Bad News:
Her paralyzed vocal cord appears to be a permanent condition. The ENT encouraged us to start Sign Language, as it could very likely be her main form of communication. There's also a very real possibility that she will eventually learn to compensate for having vocal cord paralysis and will be able to speak with only one vocal cord. In that case, her voice will most likely be rather soft, and a bit "breath-y".

And that's all we know at this point. We're just rolling with it!

Wednesday, December 15, 2010

Developmental Clinic

For Charlotte's six month (she'll be six months adjusted next week) visit to the NICU follow up clinic, we got the following results:

For reference, we are hoping that she will eventually score according to her adjusted age. So for this clinic visit, our target was a score of 6 months.

Cognitive: 6 months
Expressive Language: 2.5 months (darn vocal cord paralysis)
Receptive Language: 4 months
Fine Motor Skills: 4 months

We also learned that Charlotte's not fat, she's just short. She weighed in at 7.16 kilos (15.75 pounds) which places her in the 31st percentile for preemies. Her head circumference is in the 5th percentile and her height is not on the chart. So see, those chunky thighs are just storing up energy to get longer. That's what we're telling her at least.

Tuesday, December 14, 2010


Just as an FYI, in the coming days (alright, let's be honest-- weeks) there will be some changes around this ol' blog. I'm setting up a page for common NICU procedures and events for other preemie parents to check out. I'm also going to start having an interview once a week with a fellow preemie activist, aka, preemie parent, preemie support group leader, preemie caregiver, etc.

As we continue to love and learn about this new Preemie world, we realize just how vast it can be. We hope to not only offer a place of comfort and support for other micropreemie and preemie parents, but also, help all of you supporters understand a little bit more about this world. Because even if you don't have a preemie, you are a huge part of our lives. The support you have offered has literally carried us through the past 10 months. If we can give any tiny bit of insight back to you, then we will have succeeded.

Y'all are awesome.

Stay tuned for some great things!

Monday, December 13, 2010


My friend Stacia has made a "button" for our blog! Share the cuteness. To place the button on your blog do the following:

1. Copy the html from the text box on the right
2. Go to your blog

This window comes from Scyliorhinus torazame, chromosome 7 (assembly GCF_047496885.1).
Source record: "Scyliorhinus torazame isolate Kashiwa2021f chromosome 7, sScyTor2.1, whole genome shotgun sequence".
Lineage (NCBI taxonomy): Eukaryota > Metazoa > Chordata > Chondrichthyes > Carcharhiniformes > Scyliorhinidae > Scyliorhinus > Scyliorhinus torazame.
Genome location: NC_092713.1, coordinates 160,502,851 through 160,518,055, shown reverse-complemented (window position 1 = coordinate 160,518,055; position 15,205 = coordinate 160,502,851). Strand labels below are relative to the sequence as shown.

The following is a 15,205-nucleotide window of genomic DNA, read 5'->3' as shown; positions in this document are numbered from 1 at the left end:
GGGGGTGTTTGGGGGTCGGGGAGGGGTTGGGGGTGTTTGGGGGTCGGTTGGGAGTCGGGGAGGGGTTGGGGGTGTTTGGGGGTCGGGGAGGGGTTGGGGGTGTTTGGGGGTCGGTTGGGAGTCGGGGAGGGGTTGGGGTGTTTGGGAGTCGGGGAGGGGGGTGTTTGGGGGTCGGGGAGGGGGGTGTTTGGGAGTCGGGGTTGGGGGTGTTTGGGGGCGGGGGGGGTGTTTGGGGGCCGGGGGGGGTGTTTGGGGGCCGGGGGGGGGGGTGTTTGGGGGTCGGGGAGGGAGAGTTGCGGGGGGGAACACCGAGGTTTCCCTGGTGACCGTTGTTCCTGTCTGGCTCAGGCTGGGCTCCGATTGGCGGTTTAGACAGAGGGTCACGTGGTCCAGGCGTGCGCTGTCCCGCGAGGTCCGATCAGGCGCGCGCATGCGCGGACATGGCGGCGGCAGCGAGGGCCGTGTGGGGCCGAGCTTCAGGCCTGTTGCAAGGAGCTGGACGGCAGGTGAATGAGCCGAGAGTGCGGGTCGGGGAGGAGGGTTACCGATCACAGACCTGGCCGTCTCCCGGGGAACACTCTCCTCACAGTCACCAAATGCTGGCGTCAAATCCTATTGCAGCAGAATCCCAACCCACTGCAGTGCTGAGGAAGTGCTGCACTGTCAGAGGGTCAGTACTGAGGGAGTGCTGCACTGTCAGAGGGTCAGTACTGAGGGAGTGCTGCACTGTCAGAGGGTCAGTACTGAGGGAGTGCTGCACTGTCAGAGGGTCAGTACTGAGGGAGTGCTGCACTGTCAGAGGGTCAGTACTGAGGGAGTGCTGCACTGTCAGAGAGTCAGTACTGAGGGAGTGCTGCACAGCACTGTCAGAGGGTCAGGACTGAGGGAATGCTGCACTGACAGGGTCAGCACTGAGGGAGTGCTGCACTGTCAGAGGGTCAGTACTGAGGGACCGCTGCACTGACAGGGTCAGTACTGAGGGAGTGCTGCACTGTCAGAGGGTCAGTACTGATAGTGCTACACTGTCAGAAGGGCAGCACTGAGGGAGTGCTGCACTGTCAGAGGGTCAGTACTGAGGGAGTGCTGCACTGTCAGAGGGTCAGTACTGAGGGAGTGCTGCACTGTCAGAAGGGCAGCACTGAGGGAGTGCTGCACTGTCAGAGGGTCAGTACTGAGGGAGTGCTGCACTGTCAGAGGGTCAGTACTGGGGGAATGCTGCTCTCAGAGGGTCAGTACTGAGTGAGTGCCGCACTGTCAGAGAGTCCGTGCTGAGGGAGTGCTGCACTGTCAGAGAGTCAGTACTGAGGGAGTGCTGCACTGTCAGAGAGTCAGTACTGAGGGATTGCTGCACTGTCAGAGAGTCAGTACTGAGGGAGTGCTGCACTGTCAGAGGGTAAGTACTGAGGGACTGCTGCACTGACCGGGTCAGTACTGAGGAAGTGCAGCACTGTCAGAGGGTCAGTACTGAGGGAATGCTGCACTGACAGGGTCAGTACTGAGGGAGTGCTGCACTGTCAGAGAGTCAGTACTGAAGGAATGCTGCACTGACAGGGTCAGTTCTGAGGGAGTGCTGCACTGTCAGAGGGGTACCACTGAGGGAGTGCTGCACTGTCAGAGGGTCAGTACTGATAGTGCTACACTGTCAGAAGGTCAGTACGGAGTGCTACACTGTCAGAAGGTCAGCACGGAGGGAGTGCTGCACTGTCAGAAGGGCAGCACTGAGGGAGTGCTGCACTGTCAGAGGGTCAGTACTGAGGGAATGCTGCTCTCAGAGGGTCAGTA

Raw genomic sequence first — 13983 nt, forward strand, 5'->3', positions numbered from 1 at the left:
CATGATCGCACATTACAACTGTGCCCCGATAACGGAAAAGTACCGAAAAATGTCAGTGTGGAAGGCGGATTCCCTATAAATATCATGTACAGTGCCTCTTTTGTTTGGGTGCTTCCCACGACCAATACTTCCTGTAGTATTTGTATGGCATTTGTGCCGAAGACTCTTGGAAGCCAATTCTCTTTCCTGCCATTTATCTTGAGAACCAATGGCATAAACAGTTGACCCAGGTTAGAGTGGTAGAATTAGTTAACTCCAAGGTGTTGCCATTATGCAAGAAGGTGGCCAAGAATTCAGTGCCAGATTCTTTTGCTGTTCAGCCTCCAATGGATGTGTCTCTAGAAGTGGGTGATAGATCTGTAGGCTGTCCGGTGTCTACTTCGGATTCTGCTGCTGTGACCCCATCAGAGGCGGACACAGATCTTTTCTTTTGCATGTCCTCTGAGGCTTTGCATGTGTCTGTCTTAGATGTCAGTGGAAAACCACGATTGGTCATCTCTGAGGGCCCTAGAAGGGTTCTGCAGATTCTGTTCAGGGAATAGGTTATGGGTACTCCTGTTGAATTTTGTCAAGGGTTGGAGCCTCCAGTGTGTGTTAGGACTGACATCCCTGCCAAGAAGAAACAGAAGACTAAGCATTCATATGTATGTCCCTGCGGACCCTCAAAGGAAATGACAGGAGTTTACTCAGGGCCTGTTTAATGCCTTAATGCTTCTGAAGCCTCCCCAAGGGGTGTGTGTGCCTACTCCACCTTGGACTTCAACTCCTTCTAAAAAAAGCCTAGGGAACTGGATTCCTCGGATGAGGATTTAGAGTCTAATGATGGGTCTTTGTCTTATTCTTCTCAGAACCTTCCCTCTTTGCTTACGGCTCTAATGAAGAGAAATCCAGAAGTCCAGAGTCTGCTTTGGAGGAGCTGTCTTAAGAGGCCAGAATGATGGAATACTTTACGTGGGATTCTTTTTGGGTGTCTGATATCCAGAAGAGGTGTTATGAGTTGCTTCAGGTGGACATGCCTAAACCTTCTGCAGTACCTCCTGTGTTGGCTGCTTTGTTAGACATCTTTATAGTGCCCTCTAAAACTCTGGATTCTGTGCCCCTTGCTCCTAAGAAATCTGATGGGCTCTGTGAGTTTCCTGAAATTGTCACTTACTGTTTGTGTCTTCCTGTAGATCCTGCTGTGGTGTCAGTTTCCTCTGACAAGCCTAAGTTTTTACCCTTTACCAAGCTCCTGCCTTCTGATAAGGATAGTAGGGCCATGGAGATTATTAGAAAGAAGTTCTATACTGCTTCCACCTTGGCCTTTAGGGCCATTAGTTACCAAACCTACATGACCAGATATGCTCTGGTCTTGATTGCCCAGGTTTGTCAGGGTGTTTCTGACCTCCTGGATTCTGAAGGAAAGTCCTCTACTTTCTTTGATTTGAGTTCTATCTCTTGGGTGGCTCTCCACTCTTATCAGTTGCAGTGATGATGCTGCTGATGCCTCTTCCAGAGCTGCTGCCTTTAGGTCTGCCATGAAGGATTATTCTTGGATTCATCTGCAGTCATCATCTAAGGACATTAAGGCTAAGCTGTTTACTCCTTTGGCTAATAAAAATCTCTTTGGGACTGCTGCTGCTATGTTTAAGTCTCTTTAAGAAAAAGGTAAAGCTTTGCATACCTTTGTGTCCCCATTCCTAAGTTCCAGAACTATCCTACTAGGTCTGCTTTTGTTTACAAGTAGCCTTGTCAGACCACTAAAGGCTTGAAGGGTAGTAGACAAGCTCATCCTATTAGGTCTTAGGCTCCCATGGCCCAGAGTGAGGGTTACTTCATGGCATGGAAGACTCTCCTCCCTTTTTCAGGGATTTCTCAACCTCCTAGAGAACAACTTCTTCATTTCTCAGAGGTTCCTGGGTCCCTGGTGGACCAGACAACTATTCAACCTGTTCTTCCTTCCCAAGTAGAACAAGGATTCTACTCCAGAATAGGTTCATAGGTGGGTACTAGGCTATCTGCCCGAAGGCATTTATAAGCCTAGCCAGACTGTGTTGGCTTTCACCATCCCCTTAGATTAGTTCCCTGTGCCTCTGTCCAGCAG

3. Select "Design"
4. Click "Add a Gadget"
5. Select the "Add html" gadget
6. Paste the Html
7. Click save

Done and done!

If I can do it, you can do it. Believe me.

Sunday, December 12, 2010

When It Hits You

I made a decision a while back, maybe in May or so, that I was going to stop wallowing. That I would take Charlotte's diagnosis and roll with it. That no matter what we were told, we would be realistic and make plans to work through her challenges.

For the most part, I feel like we've done it. Of course, we have our days, but really, truly, we are comfortable with the "problems" Charlotte faces. We know that there will be lots and lots and lots of therapy in our future. We also know that no matter what, Charlotte will succeed. It might not be our definition or your definition of success, but it will be her definition of success. And that's what matters.

However, I'm not perfect. There are things that seem to get to me. And in an effort to provide support to any other preemie moms or dads out there, who may or may not read this in the future, I feel like it's our responsibility to document those "things". Because, yeah, we have pity parties some days. Because despite how well Charlotte is doing, sometimes things get to us.

And I'm here to say, that's OK. It's alright to feel defeated at times. It's OK to wonder how everything will work out. It's fine to run to your car and cry your eyes out when you see a child hit a milestone your kid should have hit months ago.

Maybe it's the pregnant mom that gets to you. Or the self-righteous mom who tells you that feeding your child formula is akin to giving them poison without knowing how hard you tried to breastfeed. And you might snap. You might spend hours beating yourself up. And it might take an hour or a day or a week or a month to pull yourself together again. But find a way to do it.

Build a swing set. Write a blog. Join a support group. Start running, or painting, or knitting or prank calling people. Actually, scratch that. Stay away from knitting. Those needles can be dangerous.

Basically, take care of yourself. You have a baby who really, really, really needs you. Sometimes that pressure is just too much. So call one of the nurses from the NICU and beg her to come over and watch your kid while you shower. Or go to the doctor and ask for some medicine or go to the grocery store or finally do some laundry. Do whatever it takes to take care of you.

'Cause you're important. Really.

Wednesday, December 8, 2010

Still Giddy

This picture has nothing to do with anything, but I know it will make my Bala happy.
And that has everything to do with everything :)

Just had to mention that I'm still so super excited about the news we got regarding Charlotte's eyes. I mean, seriously? So happy about it.